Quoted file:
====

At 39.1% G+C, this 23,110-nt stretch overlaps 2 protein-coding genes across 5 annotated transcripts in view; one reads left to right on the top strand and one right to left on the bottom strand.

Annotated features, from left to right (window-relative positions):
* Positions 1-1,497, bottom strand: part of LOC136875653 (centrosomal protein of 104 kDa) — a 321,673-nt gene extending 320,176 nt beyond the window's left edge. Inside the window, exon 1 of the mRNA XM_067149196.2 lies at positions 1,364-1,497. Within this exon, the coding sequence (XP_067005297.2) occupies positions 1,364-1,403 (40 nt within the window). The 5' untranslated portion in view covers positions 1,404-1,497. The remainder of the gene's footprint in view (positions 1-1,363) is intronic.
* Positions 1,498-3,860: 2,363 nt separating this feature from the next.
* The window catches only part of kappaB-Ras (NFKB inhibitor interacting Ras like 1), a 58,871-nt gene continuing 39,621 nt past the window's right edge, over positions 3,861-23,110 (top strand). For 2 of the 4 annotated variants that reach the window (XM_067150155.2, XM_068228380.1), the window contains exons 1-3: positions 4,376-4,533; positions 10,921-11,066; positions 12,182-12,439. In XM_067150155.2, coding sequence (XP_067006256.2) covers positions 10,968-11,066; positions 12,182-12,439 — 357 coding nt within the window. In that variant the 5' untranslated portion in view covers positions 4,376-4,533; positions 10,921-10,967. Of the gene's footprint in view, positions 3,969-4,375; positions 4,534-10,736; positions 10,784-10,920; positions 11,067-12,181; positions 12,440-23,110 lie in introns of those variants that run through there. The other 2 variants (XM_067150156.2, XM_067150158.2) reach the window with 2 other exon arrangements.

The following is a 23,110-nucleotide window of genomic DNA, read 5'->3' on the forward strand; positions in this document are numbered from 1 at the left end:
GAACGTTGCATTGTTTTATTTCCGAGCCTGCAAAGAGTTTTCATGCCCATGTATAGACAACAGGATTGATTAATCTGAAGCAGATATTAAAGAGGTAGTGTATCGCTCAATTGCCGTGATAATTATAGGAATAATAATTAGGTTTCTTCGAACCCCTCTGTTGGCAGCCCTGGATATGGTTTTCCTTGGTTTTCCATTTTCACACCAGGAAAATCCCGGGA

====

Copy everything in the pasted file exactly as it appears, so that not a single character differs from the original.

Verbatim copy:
At 39.1% G+C, this 23,110-nt stretch overlaps 2 protein-coding genes across 5 annotated transcripts in view; one reads left to right on the top strand and one right to left on the bottom strand.

Annotated features, from left to right (window-relative positions):
* Positions 1-1,497, bottom strand: part of LOC136875653 (centrosomal protein of 104 kDa) — a 321,673-nt gene extending 320,176 nt beyond the window's left edge. Inside the window, exon 1 of the mRNA XM_067149196.2 lies at positions 1,364-1,497. Within this exon, the coding sequence (XP_067005297.2) occupies positions 1,364-1,403 (40 nt within the window). The 5' untranslated portion in view covers positions 1,404-1,497. The remainder of the gene's footprint in view (positions 1-1,363) is intronic.
* Positions 1,498-3,860: 2,363 nt separating this feature from the next.
* The window catches only part of kappaB-Ras (NFKB inhibitor interacting Ras like 1), a 58,871-nt gene continuing 39,621 nt past the window's right edge, over positions 3,861-23,110 (top strand). For 2 of the 4 annotated variants that reach the window (XM_067150155.2, XM_068228380.1), the window contains exons 1-3: positions 4,376-4,533; positions 10,921-11,066; positions 12,182-12,439. In XM_067150155.2, coding sequence (XP_067006256.2) covers positions 10,968-11,066; positions 12,182-12,439 — 357 coding nt within the window. In that variant the 5' untranslated portion in view covers positions 4,376-4,533; positions 10,921-10,967. Of the gene's footprint in view, positions 3,969-4,375; positions 4,534-10,736; positions 10,784-10,920; positions 11,067-12,181; positions 12,440-23,110 lie in introns of those variants that run through there. The other 2 variants (XM_067150156.2, XM_067150158.2) reach the window with 2 other exon arrangements.

The following is a 23,110-nucleotide window of genomic DNA, read 5'->3' on the forward strand; positions in this document are numbered from 1 at the left end:
GAACGTTGCATTGTTTTATTTCCGAGCCTGCAAAGAGTTTTCATGCCCATGTATAGACAACAGGATTGATTAATCTGAAGCAGATATTAAAGAGGTAGTGTATCGCTCAATTGCCGTGATAATTATAGGAATAATAATTAGGTTTCTTCGAACCCCTCTGTTGGCAGCCCTGGATATGGTTTTCCTTGGTTTTCCATTTTCACACCAGGAAAATCCCGGGA